Yeah. We used to get our our magazines and paperback books in drugstores. I heard many tales — Robert Gleason, my editor on several books, he said that they condensed all their distributors down to six, and then they fired all the old guys to condense their manpower. And then they realized that all the people they fired were the only ones who knew where the markets were. It seems like the publishing industry is always in trouble. It’s certainly in trouble now.

Going back to some of the original influences on Ringworld, you basically had the idea to take a sliver out of a Dyson sphere, right?

It's obvious once you think about it right now. A Dyson Sphere works if you've got cultured gravity to bring gravity around the inner surface, but generated gravity is supposed to be impossible. It's one side of relativity — no anti gravity. Well, with no anti-gravity, you're depending on spin gravity. And if you spin the Dyson sphere, you can get gravity along the along the equator. But nowhere else, so I just worked with the equator. The Ringworld is a Dyson sphere.

When did you first come across Freeman Dyson? What was what was your introduction to him?

I've only met him once. It was at a party that the Pornelles used to throw at AAAS meetings. We got him in as one of our guests. I didn’t talk to him much — I wish I had — but he didn’t talk much, but when he spoke, everybody listened.

You were at the Milford Writer’s Workshop when you first came up with this idea?

Yeah right. I was at the Milford Conference at Madeira Beach [Florida], the only time the Damon Knight and Kate Wilhelm tried that.

Betty Ballantine showed up, and I was in the middle of writing Ringworld and I had just realized what would happen if you punched a hole through the Ringworld and started letting air out. You get a cloud formation that looked like a human eye, eyebrow and all. I remember explaining this to Betty, whether she was listening or not, I don’t know. She was polite about it.

Ringworld kind of told itself. I was winging it, and occasionally an idea would pop up and I know something more about the place. And a friend named David Gerrold suggested that I do something with the Fist of God mountain, and that’s where I realized where my ending was.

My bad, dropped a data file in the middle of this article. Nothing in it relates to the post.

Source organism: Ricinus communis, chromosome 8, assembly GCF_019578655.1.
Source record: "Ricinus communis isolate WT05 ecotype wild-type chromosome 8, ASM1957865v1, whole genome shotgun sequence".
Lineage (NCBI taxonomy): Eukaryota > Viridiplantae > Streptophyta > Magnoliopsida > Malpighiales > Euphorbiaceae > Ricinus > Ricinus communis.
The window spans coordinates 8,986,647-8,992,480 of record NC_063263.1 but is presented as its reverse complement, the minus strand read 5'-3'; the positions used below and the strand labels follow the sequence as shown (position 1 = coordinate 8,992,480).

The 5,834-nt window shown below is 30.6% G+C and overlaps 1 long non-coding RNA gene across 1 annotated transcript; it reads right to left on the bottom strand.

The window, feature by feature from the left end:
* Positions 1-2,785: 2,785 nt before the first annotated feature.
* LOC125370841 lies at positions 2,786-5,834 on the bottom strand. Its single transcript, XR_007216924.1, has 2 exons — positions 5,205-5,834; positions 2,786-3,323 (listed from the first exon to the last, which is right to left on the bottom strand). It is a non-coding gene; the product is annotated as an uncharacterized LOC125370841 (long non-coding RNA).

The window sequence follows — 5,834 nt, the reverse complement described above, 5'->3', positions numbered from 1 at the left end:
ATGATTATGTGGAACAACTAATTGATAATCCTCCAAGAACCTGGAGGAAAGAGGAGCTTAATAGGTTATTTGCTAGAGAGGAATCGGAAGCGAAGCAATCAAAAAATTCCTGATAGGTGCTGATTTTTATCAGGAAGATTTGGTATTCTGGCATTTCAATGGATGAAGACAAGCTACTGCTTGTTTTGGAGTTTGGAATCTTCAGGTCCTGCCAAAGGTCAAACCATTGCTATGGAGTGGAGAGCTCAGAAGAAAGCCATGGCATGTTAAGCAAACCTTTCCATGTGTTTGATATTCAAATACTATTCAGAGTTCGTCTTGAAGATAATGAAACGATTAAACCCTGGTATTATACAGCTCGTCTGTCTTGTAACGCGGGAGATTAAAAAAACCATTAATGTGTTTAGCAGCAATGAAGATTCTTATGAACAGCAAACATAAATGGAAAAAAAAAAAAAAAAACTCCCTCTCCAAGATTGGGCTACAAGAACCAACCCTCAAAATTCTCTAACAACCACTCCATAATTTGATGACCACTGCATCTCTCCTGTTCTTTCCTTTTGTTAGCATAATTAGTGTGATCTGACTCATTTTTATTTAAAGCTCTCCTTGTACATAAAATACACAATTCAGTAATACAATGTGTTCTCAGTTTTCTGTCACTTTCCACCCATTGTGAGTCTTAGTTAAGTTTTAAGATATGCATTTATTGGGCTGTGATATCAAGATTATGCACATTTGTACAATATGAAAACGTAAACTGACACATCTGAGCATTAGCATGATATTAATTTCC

So this was one of those “build it as you go” books, rather than something you plotted out?

Yes. I think a lot of odysseys — this book is an odyssey — and I think a lot of odysseys are written that way, including the original one. You don’t have to solve every problem — you can leave some of them behind you!

What was the reaction to Ringworld when it was first published?

It was as good as I could have expected. I was a little worried and afraid people would consider it ridiculous — it was about a ridiculously large, engineering device.

Why do you think it resonated with fans?

It’s big and plausible. You can put it into your head and derive implications. Like, how strong does the surface have to be so that it doesn’t get torn apart? Someone in Oxford came — it has to be about the same strength of the tensile strength of a nuculus.

Lester Del Rey pointed out that there’s enough room on the Ringworld for many, many stories — more than Edgar Rice Burroughs ever wrote set on Mars. Lester wanted me to write a lot of stories set on the Ringworld.

I didn’t. I only did four.

Why didn’t you? What made you restrain yourself?

I never write a sequel until I have more to say. And for Ringworld, it took another 25 years — 10 for Ringworld Engineers and another 15 for The Ringworld Throne.

What does it look like looking back after fifty years?

You know? It’s annoying! I’ve waited this long, and there’s still no movie. I sold the movie rights more than 40 years ago, to a guy who was going to make a cartoon out of it. He still has the rights, because I signed the wrong contract.

What would you hope that an adaptation would have?